If you still encounter resistance from people in your life, keep in mind that it’s probably not about you. “It’s really common with the Whole30, and I say this all the time: You can make people feel bad about what they’re doing just by doing what you’re doing, without saying a word,” Urban says. “It’s just their own defensiveness, and it may be the realization that your behavior is shining a spotlight on something that they might think they need to look at but they aren’t. If someone doesn’t understand what you’re doing, and they aren’t trying to understand, or if they feel defensive, that’s not something that you have to own or respond to or carry.”
Get to Know Melissa
Fun facts about the woman known affectionately as Whole30’s “headmistress.”
I’m inviting you over for a Whole30 potluck – what will you bring?
Probably some sort of bacon-wrapped appetizer. There’s a Devil on Horseback recipe in the new book that I like a lot. But anything that involves crispy bacon wrapped around dates, shrimp or scallops is always popular.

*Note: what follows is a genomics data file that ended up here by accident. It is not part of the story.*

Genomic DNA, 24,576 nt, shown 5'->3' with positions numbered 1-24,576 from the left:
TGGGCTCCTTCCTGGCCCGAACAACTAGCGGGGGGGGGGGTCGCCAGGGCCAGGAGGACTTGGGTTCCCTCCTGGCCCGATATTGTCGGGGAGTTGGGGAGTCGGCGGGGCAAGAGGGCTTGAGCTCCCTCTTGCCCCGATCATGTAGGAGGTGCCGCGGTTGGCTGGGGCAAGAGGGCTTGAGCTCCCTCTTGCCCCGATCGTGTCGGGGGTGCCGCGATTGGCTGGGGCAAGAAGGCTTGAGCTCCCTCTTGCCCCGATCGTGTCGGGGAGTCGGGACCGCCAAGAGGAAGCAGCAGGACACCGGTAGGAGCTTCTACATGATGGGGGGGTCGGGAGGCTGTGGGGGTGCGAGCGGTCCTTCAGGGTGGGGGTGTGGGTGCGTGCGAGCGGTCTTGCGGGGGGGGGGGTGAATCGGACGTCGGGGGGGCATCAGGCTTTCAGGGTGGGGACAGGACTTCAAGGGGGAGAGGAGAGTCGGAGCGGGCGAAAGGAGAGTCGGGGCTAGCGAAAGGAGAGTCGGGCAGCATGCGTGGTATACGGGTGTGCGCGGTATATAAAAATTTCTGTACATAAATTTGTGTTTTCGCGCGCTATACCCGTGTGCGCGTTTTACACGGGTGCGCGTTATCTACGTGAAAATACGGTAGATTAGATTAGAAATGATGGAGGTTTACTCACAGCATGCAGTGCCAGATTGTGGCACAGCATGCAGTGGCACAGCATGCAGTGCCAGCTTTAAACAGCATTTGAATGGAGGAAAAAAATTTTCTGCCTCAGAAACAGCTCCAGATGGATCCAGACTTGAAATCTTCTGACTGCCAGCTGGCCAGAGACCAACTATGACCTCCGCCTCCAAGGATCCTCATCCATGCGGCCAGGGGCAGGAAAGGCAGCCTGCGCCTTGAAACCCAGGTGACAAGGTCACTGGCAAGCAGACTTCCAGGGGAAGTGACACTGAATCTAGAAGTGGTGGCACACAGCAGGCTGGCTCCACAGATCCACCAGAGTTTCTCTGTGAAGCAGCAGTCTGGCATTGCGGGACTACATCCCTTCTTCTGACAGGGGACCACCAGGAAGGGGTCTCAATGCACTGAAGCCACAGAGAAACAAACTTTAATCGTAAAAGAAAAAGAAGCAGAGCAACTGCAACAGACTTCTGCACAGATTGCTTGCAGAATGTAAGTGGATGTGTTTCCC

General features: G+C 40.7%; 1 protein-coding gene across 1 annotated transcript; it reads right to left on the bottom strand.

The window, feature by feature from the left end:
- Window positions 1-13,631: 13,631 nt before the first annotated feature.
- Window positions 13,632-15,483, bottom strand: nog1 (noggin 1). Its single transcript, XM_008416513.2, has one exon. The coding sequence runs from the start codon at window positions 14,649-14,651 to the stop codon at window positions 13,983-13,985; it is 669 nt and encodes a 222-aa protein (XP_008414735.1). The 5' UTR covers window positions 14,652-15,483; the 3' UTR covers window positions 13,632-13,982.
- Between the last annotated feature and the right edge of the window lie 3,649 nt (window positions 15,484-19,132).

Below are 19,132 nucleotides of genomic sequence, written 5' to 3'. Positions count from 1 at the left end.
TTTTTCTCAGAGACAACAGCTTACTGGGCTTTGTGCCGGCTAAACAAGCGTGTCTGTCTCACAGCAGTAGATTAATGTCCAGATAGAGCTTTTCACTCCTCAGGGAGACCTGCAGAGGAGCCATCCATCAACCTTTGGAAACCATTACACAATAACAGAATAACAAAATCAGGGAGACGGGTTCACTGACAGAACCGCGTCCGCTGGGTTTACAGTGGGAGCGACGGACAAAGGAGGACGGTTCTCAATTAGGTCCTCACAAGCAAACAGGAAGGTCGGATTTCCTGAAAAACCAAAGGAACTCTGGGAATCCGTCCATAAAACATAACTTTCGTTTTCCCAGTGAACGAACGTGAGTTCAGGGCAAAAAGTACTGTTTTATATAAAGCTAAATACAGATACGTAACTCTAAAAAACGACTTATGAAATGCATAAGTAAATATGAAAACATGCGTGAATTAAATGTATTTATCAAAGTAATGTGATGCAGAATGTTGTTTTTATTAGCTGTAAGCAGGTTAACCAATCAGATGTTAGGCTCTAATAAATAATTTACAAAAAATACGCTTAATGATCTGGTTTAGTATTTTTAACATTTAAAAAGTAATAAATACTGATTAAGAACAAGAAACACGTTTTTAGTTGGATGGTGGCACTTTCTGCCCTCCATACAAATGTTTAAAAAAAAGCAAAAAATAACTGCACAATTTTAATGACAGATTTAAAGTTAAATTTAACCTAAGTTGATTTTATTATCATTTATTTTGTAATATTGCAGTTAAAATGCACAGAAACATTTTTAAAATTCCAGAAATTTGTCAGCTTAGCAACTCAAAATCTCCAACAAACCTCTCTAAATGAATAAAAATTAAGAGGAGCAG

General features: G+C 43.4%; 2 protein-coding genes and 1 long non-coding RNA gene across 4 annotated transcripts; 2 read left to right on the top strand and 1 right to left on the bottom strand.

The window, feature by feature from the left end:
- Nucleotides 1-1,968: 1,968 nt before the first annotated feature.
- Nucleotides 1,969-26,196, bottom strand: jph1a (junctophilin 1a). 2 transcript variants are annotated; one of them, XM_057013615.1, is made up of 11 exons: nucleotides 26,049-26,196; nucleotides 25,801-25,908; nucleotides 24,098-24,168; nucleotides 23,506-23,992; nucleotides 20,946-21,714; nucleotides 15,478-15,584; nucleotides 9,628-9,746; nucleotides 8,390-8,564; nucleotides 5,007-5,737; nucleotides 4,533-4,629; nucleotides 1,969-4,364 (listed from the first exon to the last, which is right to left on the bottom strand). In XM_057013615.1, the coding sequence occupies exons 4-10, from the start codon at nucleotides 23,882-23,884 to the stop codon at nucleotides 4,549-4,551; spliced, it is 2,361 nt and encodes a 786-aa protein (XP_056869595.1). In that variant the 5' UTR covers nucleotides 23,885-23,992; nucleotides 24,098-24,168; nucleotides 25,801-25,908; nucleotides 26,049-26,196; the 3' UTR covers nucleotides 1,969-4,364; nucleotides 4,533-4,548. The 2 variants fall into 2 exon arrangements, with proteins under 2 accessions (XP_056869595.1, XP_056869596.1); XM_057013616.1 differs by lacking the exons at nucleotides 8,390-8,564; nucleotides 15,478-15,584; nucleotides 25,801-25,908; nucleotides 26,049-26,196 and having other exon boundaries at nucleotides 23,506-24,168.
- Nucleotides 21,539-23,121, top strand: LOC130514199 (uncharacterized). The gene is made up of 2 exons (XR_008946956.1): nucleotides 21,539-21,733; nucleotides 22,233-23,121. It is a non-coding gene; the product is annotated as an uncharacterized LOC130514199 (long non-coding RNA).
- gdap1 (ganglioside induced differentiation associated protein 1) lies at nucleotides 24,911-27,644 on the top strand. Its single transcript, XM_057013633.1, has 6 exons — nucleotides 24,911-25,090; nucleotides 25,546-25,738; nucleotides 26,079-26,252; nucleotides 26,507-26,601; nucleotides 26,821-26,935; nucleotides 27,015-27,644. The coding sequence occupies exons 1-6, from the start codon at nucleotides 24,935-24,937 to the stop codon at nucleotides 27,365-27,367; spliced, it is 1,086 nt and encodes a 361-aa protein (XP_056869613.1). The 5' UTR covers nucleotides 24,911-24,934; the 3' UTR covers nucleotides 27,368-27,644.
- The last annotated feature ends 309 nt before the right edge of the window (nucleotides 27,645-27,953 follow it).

What’s your favorite breakfast?
What I eat every day for breakfast is ground beef with mixed veggies – peppers and onions and mushrooms and yellow squash and zucchini – over some kind of rice or cauliflower rice or butternut squash, with hot sauce. Not an egg in sight.
Describe your perfect Friday.
Waking up and hiking, and then coming home and eating a great meal, and then working for a couple of hours, and then taking my kid to a museum or a movie.
What do you do when you’re feeling stressed?
Talk about my feelings to another human being, preferably in person.